The Special Diabetes Program has provided key support for the development of glucose management technologies, from continuous glucose monitors to artificial pancreas systems that automate insulin delivery. As a result, these devices have moved out of the lab and into people’s daily lives. In the last 8 years, 6 artificial pancreas devices have become commercially available, including devices for children as young as 2 years old. Five of these devices had NIDDK and Special Diabetes Program support during development and/or testing, demonstrating the value of long-term research funding.

The Special Diabetes Program has also played a unique role in expanding research on how new glucose management technologies can benefit everyone with type 1 diabetes, with the goal of having multiple artificial pancreas technologies available to fit diverse needs. Several Program-supported trials have sought to study the use of these devices in groups understudied by industry, such as during pregnancy, in people of certain racial or ethnic groups, and in those for whom managing blood glucose levels is particularly challenging.

Goal: Prevent or reduce the complications of type 1 diabetes

Persistent high blood glucose levels can damage nearly every part of the body, leading to life-threatening complications. The Special Diabetes Program has supported a robust portfolio of programs to improve prevention and treatment of these conditions. One particularly successful example is the National Eye Institute-led DRCR Retina Network (previously the Diabetic Retinopathy Clinical Research Network or DRCR.net), which has been transforming diabetic eye care for two decades. One of the DRCR Retina Network’s pivotal findings was that the anti-vascular endothelial growth factor (VEGF) drug, ranibizumab, was more effective than laser treatment at improving visual acuity for the most severe form of diabetic eye disease, proliferative diabetic retinopathy. This result led to ranibizumab being the first new option for treating proliferative diabetic retinopathy in four decades. The Network has also performed comparative effectiveness studies unlikely to be done by industry, confirming that three medications for diabetic macular edema were equally effective, a finding with significant cost implications.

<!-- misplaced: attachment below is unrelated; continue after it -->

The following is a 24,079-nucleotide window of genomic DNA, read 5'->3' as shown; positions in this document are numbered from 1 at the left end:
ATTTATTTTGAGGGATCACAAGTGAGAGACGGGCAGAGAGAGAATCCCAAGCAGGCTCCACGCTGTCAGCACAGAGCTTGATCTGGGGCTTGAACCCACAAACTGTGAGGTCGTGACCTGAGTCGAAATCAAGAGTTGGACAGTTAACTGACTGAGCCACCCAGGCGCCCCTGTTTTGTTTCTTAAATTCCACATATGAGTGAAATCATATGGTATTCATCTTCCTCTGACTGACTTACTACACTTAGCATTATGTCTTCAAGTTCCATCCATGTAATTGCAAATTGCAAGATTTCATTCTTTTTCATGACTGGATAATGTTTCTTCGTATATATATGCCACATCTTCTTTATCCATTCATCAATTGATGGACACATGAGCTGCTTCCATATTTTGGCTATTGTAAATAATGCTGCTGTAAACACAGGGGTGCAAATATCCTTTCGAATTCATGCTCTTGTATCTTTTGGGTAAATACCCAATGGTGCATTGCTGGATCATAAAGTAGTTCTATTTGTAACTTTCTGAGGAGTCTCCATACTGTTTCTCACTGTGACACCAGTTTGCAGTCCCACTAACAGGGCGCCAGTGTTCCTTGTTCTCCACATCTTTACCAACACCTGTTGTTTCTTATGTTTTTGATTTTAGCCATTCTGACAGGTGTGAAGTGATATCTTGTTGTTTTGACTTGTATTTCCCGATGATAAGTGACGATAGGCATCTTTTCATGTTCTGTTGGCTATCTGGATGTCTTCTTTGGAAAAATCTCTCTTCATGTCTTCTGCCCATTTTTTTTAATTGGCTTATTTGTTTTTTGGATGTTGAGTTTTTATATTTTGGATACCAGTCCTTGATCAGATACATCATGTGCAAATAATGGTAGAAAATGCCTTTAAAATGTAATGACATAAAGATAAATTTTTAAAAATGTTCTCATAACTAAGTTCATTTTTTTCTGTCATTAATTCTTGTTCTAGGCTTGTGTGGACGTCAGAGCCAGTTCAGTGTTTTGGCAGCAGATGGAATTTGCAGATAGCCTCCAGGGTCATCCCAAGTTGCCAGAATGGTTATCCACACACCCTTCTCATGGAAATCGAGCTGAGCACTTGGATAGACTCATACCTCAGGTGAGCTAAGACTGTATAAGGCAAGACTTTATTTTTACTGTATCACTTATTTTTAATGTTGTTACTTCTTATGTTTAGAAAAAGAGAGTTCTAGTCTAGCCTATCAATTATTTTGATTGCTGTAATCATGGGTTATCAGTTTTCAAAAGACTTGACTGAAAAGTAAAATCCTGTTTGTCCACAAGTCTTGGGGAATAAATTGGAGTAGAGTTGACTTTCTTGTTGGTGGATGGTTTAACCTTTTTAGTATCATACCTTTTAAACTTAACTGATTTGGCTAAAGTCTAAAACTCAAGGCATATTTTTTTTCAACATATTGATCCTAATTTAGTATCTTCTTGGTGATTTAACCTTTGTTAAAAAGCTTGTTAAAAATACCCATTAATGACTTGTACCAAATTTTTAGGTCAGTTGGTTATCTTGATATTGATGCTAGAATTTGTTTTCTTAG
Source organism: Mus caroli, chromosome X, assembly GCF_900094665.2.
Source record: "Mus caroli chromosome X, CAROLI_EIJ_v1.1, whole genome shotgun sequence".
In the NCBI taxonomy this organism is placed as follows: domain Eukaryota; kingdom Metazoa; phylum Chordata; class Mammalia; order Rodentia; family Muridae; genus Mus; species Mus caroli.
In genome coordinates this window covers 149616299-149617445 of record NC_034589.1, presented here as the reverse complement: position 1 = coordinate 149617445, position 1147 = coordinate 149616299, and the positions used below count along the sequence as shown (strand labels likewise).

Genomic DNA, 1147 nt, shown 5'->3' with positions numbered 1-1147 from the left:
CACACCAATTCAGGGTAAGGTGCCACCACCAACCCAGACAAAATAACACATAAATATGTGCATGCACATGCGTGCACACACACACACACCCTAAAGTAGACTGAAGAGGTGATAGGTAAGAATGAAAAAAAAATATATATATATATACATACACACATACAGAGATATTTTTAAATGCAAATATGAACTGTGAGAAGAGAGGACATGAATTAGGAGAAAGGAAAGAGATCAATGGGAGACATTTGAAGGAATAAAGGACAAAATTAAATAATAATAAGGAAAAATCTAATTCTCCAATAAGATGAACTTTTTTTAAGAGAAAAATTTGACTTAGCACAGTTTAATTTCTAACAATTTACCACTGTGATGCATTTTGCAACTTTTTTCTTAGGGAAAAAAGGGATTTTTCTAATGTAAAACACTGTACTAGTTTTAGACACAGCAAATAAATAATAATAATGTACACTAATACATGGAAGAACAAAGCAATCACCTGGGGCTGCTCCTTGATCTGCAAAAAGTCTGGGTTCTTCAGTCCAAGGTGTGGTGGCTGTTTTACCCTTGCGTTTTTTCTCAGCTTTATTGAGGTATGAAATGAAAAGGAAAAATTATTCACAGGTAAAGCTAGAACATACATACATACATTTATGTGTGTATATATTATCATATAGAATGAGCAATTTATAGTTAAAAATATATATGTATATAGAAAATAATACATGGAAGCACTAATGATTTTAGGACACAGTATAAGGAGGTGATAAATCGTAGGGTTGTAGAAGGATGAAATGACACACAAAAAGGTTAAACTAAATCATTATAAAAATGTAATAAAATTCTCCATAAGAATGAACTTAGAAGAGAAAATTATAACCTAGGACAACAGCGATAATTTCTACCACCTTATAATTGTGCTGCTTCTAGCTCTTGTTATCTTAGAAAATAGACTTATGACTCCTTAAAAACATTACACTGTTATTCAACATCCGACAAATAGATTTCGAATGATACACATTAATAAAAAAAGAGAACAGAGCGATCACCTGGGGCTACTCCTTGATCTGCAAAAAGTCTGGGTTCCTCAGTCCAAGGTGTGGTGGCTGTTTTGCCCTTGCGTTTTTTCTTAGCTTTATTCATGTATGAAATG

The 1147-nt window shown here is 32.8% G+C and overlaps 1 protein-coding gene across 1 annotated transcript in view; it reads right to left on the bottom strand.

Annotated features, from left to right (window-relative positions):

Goal: Attract new talent and apply new technologies to research on type 1 diabetes

Tomorrow’s cutting-edge research requires fostering a talented, diverse biomedical workforce today. To this end, the Special Diabetes Program has supported creative new and early-stage investigators pursuing highly innovative new approaches in type 1 diabetes research. It has also helped expand the type 1 diabetes research community through career development and funding opportunities for researchers with specialized skillsets—such as bioengineers, behavioral scientists, and pediatric endocrinologists. Additionally, the Special Diabetes Program supports academic and small business investigators at all stages to help develop ground-breaking technologies. One such partnership resulted in an improved glucagon formulation that does not require refrigeration and thus is suitable for a ready- to-use rescue pen. This device is now commercially available to treat low blood glucose, a daily concern for people with type 1 diabetes.

Building on the Past, Looking to the Future

Through these and many other efforts, the Special Diabetes Program has catalyzed remarkable progress and fostered unique collaborations that have accelerated the pace of type 1 diabetes research.

Research funded by the Program has also yielded benefits beyond type 1 diabetes, for example by developing glucose management tools to help those with type 2 diabetes and by offering insights into other autoimmune diseases. Finally, the Special Diabetes Program has supported a pipeline of knowledge that has ushered in a new era of improved health, longevity, and quality of life for people with type 1 diabetes.

With continued research, NIDDK looks forward to a future when all people can be free from the burden of type 1 diabetes and its complications.